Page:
Sens. Chuck Grassley (middle) and Susan Collins (right) are the current Senators with the most consecutive votes, both beginning their streaks long before this 2001 news conference.
Members can outline in the Congressional Record why they miss roll-call votes; sometimes press releases are issued. In March 2010, Rep. Dave Reichert’s (R-Wash.) office said the Congressman would miss the concurring vote to the bill that was to become the health care law because doctors advised him not to leave George Washington University Hospital. A tree branch had hit his head while he was chopping wood, and he had undergone surgery.
“I recognize that I have been blessed with good health and I haven’t had family emergencies that cause me to miss a vote,” Collins said. “An illness or a family emergency is certainly a good reason to miss a vote, so in some ways, I have been fortunate. But I do believe that a Senator’s most important responsibility is to vote.”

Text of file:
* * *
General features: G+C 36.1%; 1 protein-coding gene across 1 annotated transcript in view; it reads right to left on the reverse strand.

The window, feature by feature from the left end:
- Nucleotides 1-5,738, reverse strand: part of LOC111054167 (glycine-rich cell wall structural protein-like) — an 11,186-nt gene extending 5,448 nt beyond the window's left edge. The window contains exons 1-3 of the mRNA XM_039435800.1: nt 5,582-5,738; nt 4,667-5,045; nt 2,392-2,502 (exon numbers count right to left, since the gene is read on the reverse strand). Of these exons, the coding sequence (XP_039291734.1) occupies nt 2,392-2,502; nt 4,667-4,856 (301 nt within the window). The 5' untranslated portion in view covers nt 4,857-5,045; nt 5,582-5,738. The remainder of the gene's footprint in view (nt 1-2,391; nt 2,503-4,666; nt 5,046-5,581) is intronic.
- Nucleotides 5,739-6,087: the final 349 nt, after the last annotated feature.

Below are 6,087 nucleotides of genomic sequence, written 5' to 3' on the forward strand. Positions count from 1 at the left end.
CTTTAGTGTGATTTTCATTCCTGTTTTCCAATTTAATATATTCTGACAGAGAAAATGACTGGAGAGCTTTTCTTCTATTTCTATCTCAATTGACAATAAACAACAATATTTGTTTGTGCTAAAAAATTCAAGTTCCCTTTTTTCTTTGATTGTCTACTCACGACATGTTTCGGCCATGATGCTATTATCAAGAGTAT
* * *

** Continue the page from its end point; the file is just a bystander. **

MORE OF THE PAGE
James Jones, communications director for DC Vote, tapes a "DC Constituents Service Day" sign on the wall as he stands with other DC residents outside of Rep. Andy Harris's office on Capitol Hill to protest Harris' actions against D.C.'s marijuana laws on Thursday, July 24, 2014. DC Vote encouraged DC residents to bring their complaints about city services to the Maryland congressman.